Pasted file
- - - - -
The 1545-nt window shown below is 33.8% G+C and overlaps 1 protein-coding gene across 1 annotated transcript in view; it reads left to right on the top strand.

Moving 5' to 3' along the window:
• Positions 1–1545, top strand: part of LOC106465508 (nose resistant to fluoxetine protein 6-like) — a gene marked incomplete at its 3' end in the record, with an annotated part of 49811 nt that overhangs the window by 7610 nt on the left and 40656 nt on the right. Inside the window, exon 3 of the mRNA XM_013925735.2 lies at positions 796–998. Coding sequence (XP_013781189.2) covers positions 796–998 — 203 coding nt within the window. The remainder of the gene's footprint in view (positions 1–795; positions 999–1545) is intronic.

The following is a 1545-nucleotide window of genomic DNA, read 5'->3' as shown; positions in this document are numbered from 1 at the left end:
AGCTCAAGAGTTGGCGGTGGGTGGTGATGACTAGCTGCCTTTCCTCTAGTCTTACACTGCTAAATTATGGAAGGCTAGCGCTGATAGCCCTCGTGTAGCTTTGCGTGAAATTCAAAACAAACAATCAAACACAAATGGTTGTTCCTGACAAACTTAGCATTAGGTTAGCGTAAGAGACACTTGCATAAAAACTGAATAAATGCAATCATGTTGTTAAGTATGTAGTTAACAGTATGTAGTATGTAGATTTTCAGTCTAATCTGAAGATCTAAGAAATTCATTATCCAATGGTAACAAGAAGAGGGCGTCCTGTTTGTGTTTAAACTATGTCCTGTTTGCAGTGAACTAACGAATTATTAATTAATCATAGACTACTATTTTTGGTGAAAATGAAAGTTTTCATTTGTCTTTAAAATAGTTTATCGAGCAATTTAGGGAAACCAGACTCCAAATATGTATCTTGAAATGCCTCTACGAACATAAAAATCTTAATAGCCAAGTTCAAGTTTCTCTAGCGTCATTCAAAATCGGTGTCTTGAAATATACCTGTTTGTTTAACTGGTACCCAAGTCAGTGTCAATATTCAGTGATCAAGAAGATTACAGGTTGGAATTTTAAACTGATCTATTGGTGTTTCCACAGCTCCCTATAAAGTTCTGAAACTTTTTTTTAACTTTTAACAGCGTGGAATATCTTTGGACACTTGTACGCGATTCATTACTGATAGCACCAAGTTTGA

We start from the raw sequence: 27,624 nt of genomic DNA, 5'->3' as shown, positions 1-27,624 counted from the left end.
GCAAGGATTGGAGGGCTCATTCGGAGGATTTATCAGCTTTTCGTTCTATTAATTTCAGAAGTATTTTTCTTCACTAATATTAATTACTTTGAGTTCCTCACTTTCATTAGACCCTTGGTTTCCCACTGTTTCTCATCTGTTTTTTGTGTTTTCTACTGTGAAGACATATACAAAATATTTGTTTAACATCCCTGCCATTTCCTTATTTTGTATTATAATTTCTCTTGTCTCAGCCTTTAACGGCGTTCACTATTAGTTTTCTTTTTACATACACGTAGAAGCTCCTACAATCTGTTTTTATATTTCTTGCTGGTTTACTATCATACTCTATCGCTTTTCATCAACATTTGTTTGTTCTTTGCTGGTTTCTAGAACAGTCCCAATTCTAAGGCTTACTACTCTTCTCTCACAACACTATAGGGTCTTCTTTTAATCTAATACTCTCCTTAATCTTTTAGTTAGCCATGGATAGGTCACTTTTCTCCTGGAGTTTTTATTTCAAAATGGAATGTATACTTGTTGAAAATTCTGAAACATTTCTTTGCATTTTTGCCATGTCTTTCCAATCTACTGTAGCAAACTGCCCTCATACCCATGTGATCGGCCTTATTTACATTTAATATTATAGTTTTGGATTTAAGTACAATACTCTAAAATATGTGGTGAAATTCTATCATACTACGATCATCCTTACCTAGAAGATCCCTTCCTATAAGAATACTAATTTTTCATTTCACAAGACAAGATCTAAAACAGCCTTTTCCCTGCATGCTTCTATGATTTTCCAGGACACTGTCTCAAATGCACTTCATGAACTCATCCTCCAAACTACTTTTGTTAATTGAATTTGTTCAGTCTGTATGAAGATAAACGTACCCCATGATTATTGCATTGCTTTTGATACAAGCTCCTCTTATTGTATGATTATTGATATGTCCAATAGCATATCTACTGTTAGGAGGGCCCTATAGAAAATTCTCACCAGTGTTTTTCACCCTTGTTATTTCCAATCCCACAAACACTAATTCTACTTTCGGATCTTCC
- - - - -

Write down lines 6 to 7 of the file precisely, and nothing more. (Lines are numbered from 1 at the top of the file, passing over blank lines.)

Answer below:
We start from the raw sequence: 27,624 nt of genomic DNA, 5'->3' as shown, positions 1-27,624 counted from the left end.
GCAAGGATTGGAGGGCTCATTCGGAGGATTTATCAGCTTTTCGTTCTATTAATTTCAGAAGTATTTTTCTTCACTAATATTAATTACTTTGAGTTCCTCACTTTCATTAGACCCTTGGTTTCCCACTGTTTCTCATCTGTTTTTTGTGTTTTCTACTGTGAAGACATATACAAAATATTTGTTTAACATCCCTGCCATTTCCTTATTTTGTATTATAATTTCTCTTGTCTCAGCCTTTAACGGCGTTCACTATTAGTTTTCTTTTTACATACACGTAGAAGCTCCTACAATCTGTTTTTATATTTCTTGCTGGTTTACTATCATACTCTATCGCTTTTCATCAACATTTGTTTGTTCTTTGCTGGTTTCTAGAACAGTCCCAATTCTAAGGCTTACTACTCTTCTCTCACAACACTATAGGGTCTTCTTTTAATCTAATACTCTCCTTAATCTTTTAGTTAGCCATGGATAGGTCACTTTTCTCCTGGAGTTTTTATTTCAAAATGGAATGTATACTTGTTGAAAATTCTGAAACATTTCTTTGCATTTTTGCCATGTCTTTCCAATCTACTGTAGCAAACTGCCCTCATACCCATGTGATCGGCCTTATTTACATTTAATATTATAGTTTTGGATTTAAGTACAATACTCTAAAATATGTGGTGAAATTCTATCATACTACGATCATCCTTACCTAGAAGATCCCTTCCTATAAGAATACTAATTTTTCATTTCACAAGACAAGATCTAAAACAGCCTTTTCCCTGCATGCTTCTATGATTTTCCAGGACACTGTCTCAAATGCACTTCATGAACTCATCCTCCAAACTACTTTTGTTAATTGAATTTGTTCAGTCTGTATGAAGATAAACGTACCCCATGATTATTGCATTGCTTTTGATACAAGCTCCTCTTATTGTATGATTATTGATATGTCCAATAGCATATCTACTGTTAGGAGGGCCCTATAGAAAATTCTCACCAGTGTTTTTCACCCTTGTTATTTCCAATCCCACAAACACTAATTCTACTTTCGGATCTTCC